Everything We Needed was There - Georgia Team Builds Prevention on CML's Media Violence Kit
When Dekalb County, Georgia's Office of Prevention and Intervention began planning a media violence training, they decided CML's Beyond Blame: Challenging Violence in the Media filled their need just perfectly. The county-wide office – funded through the Safe and Drug-Free Schools and Communities Act – selected a two-person team from each of the twelve county middle schools to participate in the ten hour workshop.
The county was granted a Substance Abuse Block Grant which they used to purchase 12 Beyond Blame kits that now form the backbone of their media violence module. "We see substance abuse as a multi-faceted problem requiring a broader approach than simply an anti-drug message," says director, Jennifer Errion. "We started with modules on mediation and harassment. When we began looking into the TV violence issue, we felt we needed something very practical for our middle school teachers. We saw Beyond Blame in the CML catalog and thought it would be perfect."
Errion and other prevention staff saw a need for a program that addressed the issue of violence with targeted lessons for middle school and other levels. With clear, activity-based lessons and reproducibles, Beyond Blame provided Dekalb County teachers with materials they could use with their students immediately. But Beyond Blame also went a step further by providing staff developers with a full inservice component that didn't require them to reinvent the wheel. "I thought the process of studying and researching violence in the media was an extremely daunting task. Luckily, I didn't need to; everything we needed was right there," Errion explained.
| Beyond Blame Middle School Lessons Include:
They kicked off the session with a review of the National TV violence study noting an increase in violent images in the media. After a lunch spent watching Frontline's Does TV Kill?, they then conducted the Beyond Blame 90-minute introductory unit.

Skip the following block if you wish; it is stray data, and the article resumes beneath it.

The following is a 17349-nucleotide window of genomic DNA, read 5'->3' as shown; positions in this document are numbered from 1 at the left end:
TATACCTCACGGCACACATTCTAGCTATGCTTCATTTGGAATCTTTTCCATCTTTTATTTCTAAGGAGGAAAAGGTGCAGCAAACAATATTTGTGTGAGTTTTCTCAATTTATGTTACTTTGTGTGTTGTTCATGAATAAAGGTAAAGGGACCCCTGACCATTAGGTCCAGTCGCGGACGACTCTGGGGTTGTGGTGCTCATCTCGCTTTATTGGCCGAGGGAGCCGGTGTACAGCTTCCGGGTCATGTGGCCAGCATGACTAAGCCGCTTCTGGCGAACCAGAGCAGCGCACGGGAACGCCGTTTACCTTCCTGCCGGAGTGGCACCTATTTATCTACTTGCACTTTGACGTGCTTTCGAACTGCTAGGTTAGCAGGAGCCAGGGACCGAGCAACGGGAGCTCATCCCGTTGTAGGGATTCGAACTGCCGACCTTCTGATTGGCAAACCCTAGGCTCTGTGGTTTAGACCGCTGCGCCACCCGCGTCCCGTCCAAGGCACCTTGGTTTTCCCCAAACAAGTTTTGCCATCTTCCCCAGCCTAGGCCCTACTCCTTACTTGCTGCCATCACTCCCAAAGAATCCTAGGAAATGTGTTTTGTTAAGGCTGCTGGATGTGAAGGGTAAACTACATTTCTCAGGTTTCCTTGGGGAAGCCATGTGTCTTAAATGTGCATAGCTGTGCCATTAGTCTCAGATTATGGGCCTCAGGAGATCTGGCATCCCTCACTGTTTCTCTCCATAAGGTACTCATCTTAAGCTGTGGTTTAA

The second day began by dividing into groups. Each team prepared one of the eight Beyond Blame middle school lessons below and then presented it to the entire group. "I have never seen a group of people so excited to go back and implement the material," said Errion. "It was so exciting and the comments we received on our evaluations were extremely favorable."
Participants loved the workshop's timeliness and hands-on design, calling the two-day session "interactive and informative." Another appeal to the middle school teachers who often team teach is how well the Beyond Blame curriculum fit with an interdisciplinary approach. Participants also felt the pervasive need for media violence training and curriculum. One teacher suggested that Beyond Blame "be incorporated into the county curriculum." Another believed, "violence is so prevalent in our students' lives…all teachers should be required to take this course."
The Prevention and Intervention Program will deliver the middle school portion of Beyond Blame to each middle school media center. They will keep the rest of the package at their office for check out by any of the schools in the 91,000 student Dekalb County School System.